CHASE THE SUN

PALM TREES, POOL BARS AND AN IS­LAND PAR­ADISE RE­MOVED FROM TIME – A TRIP TO THE TROP­I­CAL NORTH HAS NEVER LOOKED BET­TER

Central Telegraph - - ESCAPE - WORDS: CHANTAY LO­GAN

Bougainvil­lea spills over white­washed walls fram­ing a fiery sun­set. A pool­side panorama of striped um­brel­las and de­signer deck chairs flows past palm trees to an azure ocean bristling with masts.

It could be a sun-soaked slice of Europe. Maybe Bali.

It’s Townsville. And it’s not what you’re ex­pect­ing. While the trip is a first for me, friends who know the city well are sur­prised by my hol­i­day snaps.

In­fused with en­ergy from the re­cent re­vamp of bench­mark-blitz­ing prop­erty The Ville (by the same own­ers as play­ground for the rich and fa­mous Or­pheus Is­land), the North Queens­land hub de­mands a visit — or a re­visit.

While end­less sum­mer seek­ers have long flown north, the des­ti­na­tion is at its best now, in the milder months. There are plenty of bar­gains to be had on the ac­com­mo­da­tion front, but it’s hard to com­pete with The Ville’s lo­ca­tion and all-in-one at­trac­tions.

And noth­ing beats that feel­ing of a fresh reno, when you’re the first to slide into crisp white sheets or threaten the sanc­tu­ary of the spa bath with way too many bub­bles. That’s ex­actly what my roomy re­sort suite de­liv­ers.

Fit­tingly for a par­adise sat­u­rated in sunshine 300 days of every year, the pool is the piece de re­sis­tance, its in­fin­ity-edged wa­ters lap­ping that post­card view.

Perch at the swim-up Splash Bar or on the sleek semi-sub­merged white deck chairs and you’ll be set. The cock­tails and club sand­wiches come to you, or head into one of the ex­cel­lent on-site eater­ies.

The airy al­fresco-an­gled Palm House is like a de­signer kitchen on steroids, com­bin­ing the cus­tomi­sa­tion of chef-tended sta­tions with the scope of a buf­fet.

I’m en­joy­ing a sunny break­fast in the restau­rant’s palm gar­den when my racy red ride makes its not-so-sub­tle en­trance.

Nau­tilus Avi­a­tion’s im­pes­sive chop­per, which touches down in the re­sort’s “back­yard”, is the ul­ti­mate way to roll when you’re ready to ex­plore fur­ther afield.

We cir­cle the city’s stony sen­tinel Cas­tle Hill, where ath­leisure-decked lo­cals defy the heat daily for pin­na­cle views al­most as good as the ones we’re cur­rently en­joy­ing, be­fore mak­ing our way over the om­bre ocean.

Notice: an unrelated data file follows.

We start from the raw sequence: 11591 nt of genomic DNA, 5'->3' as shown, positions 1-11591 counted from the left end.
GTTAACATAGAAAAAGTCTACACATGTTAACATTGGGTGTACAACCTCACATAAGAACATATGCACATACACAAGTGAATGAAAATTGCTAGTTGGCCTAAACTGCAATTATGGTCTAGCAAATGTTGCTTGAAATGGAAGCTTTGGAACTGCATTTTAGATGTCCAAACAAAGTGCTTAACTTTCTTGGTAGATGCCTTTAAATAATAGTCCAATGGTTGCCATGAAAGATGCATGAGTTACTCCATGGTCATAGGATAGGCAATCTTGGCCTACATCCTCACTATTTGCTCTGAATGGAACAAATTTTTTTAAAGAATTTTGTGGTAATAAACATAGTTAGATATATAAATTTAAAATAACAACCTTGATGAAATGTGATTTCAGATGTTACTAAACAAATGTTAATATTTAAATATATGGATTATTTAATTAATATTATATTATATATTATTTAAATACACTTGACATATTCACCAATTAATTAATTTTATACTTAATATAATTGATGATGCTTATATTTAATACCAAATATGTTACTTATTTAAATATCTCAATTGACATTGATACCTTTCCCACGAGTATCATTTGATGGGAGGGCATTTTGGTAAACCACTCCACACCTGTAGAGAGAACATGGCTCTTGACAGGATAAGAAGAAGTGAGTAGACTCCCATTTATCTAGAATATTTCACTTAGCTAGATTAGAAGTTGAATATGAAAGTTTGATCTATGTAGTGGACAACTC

A sea­grass buf­fet grazed by fat dugongs gives way to the bril­liant blue-greens fring­ing Mag­netic Is­land, where tourists go top­less in Bar­bie-pink con­vert­ibles on their way to ex­plore the 23 bays and beaches.

With only a day to play, choos­ing just one spot to spread my towel is tough. In­spired by the black and white pho­tos of bathers splash­ing in retro suits that line my ho­tel room, I set­tle on Alma Bay. It’s easy to be­lieve it hasn’t changed at all.

Chalky gran­ite head­lands col­lide with the clear­est of cobalt wa­ters, the screech of sul­phur-crested cock­a­toos and chor­tle of kook­abur­ras con­tribut­ing to a uniquely Aus­tralian sound­track.

Stretch­ing out on sun-warmed rocks af­ter

a dip, it’s tempt­ing to take a leaf out of the books of the koalas slum­ber­ing in nearby eu­ca­lypt nooks. The whole is­land feels trapped in time, in­ex­orably nudg­ing hol­i­day­mak­ers into its more leisurely timetable.

But nap­ping would mean miss­ing Mag­netic’s magic. The fort walk is one of the best to spot koalas, while ridicu­lously adorable rock wal­la­bies hang out at the Ar­ca­dia pier at dusk. Stum­ble on the but­ter­fly for­est at the right time of year to get caught in a cloud of danc­ing blue tiger but­ter­flies. Long lunches are the only kind served here and a seafood plat­ter on the breezy bal­cony of Bare­foot Art Food Wine fits the bill.

A con­ve­nient 20-minute ferry marks my re­luc­tant re­turn to real­ity and from there it’s just a short stroll to The Ville, or on­wards to­wards Townsville’s fa­mous palm-lined strip The Strand.

I en­joyed the French fu­sion flavours at Michels Restau­rant in town, but my most mem­o­rable meal was closer to home. Back on that bougainvil­lea-draped deck where the dream be­gins, Miss Songs is a new mod­ern Asian restau­rant that would give any in the cap­i­tals a run for their money.

To see what I mean, com­bine the seafood san choi bau and Pek­ing duck pan­cakes with ring­side seats for the sig­na­ture far North Queens­land sun­set. The writer was a guest of The Ville

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